A 2,000-year-old rare Buddhist manuscript, originally from Gandhara in norther Afghanistan and Pakistan, was opened to public in the Library of Congress.

Pieces of the Buddhist manuscript, which dates back to the 7th century CE were discovered near Kabul in an ancient settlement. This manuscript is believed to surpass Gutenberg’s Bible as the world’s oldest printed book. Historians say that Buddhists texts and manuscripts were printed in 868 CE.

Researchers from the Afghan Institute of Archaeology believe the ancient manuscripts may have been kept in an archive at the site, which also comprised of a monastery complex, murals and over 400 Buddha statues and stupas. The institute revealed that the sutras written in Sanskrit on tree bark were discovered on a hillside a few years ago in Mes Aynak, about 40 kilometers southeast of Kabul.

The Afghan government, in 2009, initiated an exacavation, which will take several more years to complete, of the settlement. The institute conceives the site to have been occupied between the 3rd and 7th centuries CE. Historians are also speculating that the site may have been mentioned by the 7th century Chinese monk, Xuanzang, in the Great Tang Records on the Western Regions.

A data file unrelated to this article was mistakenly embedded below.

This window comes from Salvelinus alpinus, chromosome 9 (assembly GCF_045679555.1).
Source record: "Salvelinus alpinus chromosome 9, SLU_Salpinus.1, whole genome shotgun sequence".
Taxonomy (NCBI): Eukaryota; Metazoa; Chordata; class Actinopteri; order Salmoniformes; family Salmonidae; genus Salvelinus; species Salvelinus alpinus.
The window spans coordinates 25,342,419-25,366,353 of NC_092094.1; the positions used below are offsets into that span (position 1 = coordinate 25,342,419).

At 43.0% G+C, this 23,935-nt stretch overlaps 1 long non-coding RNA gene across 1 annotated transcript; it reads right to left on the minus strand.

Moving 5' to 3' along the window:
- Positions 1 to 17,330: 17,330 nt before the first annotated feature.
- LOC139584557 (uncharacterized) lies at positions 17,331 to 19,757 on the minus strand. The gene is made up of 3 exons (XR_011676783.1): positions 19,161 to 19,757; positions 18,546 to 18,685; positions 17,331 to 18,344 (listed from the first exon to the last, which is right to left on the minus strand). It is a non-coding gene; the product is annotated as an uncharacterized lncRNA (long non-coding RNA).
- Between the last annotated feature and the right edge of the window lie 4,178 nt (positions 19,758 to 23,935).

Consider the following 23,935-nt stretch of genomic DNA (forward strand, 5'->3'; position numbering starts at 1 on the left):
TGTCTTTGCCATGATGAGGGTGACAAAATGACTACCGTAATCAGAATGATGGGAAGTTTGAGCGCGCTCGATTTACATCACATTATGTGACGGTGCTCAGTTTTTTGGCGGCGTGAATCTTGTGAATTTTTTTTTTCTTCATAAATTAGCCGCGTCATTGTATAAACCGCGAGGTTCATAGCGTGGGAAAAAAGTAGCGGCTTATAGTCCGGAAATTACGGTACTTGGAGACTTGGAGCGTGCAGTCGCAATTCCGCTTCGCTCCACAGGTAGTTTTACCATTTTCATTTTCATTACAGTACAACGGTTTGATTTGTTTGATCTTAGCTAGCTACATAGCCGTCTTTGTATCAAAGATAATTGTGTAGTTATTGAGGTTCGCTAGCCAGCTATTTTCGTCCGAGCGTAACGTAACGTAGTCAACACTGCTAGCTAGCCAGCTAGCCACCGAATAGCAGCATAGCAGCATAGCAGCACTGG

The ancient manuscript, or the Gandhara text as its also known because of its place of origin, narrates, according to CNN, a story of 13 Buddhas who preceded Siddartha Gautama, his own emergence and the prediction of future Buddha. It chronicles details about the lives of the Buddhas, the social class that they were born into and their teachings.

Mes Aynak Buddha
A Buddha statue discovered at the Mes Aynak archaeological site in the eastern province of Logar, in Afghanistan. The ancient city sits on top of one of the world’s largest known copper deposits, which is currently on lease to a state-owned Chinese mining company. Brent Huffman

In a statement, the reference librarian in the Asian Division at the Library of Congres, Jonathan Loar, described the pieces of the manuscript as a unique item. Loar said it is very old compared to similiar manuscripts and brings us relatively close to the lifetime of the Buddha. He said the library’s scroll retains nearly 80 percent of the original text, with only the beginning and end missing. “The scroll is very well-preserved thanks to the work of the Library’s conservators, but it is still incredibly fragile,” Loar said.

The expert added that the scroll is one of the most complicated and fragile pieces that the Library of Congress has ever treated. Loar revealed the scroll was purchased from a private collector in 2003.